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Ref ID: 37028
Ref Type: Book Section
Authors: Higham, Charles F. W.
Title: The Neolithic of Mainland Southeast Asia
Date: 2022
Source: The Oxford Handbook of Early Southeast Asia
Place of Publication: New York
Publisher: Oxford University Press
DOI: 10.1093/oxfordhb/9780199355358.013.21
Abstract: The transition from hunting and gathering to settled agriculture took place over millennia in northern China, where millet was the mainstay, and the Yangtze River Valley, where rice dominated. Plant and animal domestication, known as the Neolithic Revolution, stimulated population growth and the expansion into territories occupied still by hunter-gatherers. By 2000 BC, early Neolithic groups were reaching Southeast Asia, and their settlements contrast sharply with those of their hunter-gatherer contemporaries. In some sites, there is growing evidence for integration between the two populations, while plant cultivation and the raising of domestic pigs, dogs, and cattle were combined with fishing, collecting, and hunting. The Neolithic was a seminal period in Southeast Asia, laying the foundations for profound social changes made possible through the wealth generated by agricultural surpluses.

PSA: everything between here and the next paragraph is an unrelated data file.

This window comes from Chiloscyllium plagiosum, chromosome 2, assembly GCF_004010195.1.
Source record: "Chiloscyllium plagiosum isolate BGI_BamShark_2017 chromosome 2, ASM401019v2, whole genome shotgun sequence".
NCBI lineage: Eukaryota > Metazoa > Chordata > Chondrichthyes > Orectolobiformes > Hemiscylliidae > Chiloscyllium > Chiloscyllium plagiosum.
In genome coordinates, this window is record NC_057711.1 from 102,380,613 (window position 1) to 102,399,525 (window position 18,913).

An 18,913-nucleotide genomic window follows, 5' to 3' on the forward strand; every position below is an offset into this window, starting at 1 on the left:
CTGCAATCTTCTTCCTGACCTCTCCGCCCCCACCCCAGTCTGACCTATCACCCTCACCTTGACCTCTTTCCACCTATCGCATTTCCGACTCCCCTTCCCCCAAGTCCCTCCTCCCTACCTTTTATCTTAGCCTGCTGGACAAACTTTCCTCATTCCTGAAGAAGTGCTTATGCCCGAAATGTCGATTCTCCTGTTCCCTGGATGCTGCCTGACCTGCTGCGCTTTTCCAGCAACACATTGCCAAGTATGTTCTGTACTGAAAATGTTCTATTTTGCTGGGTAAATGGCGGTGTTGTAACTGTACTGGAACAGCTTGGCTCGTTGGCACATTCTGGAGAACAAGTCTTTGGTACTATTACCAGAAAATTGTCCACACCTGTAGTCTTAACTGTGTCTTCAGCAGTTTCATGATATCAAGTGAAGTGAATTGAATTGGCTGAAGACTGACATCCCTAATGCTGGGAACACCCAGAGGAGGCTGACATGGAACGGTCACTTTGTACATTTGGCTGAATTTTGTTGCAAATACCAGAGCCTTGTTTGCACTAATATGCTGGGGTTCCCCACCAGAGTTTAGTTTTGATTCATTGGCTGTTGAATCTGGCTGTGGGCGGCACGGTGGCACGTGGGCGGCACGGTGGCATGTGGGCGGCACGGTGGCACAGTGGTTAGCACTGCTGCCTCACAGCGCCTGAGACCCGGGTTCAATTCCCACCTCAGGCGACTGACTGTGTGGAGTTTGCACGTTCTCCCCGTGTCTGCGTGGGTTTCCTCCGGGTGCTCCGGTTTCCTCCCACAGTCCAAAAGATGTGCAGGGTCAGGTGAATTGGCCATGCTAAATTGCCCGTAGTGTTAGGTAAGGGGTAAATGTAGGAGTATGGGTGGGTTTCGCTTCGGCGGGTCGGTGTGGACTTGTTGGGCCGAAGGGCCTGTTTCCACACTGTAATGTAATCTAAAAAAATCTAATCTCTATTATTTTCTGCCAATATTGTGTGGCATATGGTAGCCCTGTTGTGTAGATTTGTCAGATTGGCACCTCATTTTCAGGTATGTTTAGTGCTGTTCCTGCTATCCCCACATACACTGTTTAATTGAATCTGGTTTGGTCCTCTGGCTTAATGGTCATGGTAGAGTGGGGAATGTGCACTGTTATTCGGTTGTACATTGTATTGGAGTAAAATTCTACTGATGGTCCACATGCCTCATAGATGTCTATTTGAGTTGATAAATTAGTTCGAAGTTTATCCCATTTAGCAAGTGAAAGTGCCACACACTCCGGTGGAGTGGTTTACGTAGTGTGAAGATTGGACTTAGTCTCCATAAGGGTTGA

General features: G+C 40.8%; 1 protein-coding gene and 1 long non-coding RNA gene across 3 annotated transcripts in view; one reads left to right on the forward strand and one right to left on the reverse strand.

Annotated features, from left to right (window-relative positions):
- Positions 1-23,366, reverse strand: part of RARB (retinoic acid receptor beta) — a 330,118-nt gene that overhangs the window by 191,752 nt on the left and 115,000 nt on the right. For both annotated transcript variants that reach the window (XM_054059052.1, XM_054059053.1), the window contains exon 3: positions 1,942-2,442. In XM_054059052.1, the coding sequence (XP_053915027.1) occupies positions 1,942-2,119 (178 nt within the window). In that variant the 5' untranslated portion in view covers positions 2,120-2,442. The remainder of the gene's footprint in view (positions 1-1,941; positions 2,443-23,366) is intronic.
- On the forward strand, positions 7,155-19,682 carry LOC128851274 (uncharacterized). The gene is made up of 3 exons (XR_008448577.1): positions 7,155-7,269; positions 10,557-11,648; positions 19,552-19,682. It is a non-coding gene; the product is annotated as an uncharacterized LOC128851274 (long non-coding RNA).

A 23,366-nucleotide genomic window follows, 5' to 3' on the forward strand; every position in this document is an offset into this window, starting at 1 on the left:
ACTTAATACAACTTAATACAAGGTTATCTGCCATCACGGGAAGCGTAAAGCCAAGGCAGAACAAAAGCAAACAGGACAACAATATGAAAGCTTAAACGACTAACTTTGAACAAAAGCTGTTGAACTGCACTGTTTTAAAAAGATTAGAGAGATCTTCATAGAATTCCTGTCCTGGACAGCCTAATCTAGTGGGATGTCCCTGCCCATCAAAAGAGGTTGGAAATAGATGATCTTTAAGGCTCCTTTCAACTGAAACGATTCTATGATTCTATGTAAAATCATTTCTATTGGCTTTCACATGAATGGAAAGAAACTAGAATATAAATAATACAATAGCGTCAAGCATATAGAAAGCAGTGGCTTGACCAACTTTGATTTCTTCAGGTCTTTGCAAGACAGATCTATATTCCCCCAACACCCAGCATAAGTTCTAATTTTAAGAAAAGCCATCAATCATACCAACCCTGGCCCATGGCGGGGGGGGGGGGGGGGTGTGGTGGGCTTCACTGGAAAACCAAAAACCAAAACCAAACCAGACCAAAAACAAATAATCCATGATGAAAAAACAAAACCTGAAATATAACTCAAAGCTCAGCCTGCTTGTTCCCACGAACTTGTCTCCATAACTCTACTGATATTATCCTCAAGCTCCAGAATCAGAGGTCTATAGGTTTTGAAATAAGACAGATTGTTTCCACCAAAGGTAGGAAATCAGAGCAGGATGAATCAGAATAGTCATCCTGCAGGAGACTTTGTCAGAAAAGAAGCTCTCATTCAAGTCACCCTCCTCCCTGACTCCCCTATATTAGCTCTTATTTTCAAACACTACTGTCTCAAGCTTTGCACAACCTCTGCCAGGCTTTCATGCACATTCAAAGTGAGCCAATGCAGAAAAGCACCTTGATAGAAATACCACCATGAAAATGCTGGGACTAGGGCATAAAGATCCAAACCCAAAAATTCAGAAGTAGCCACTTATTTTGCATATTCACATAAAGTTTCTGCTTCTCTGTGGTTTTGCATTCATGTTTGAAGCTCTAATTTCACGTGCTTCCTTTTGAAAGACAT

Editors: Higham, C. F. W.
Kim, Nam C.
Page Start: 360
Page End: 375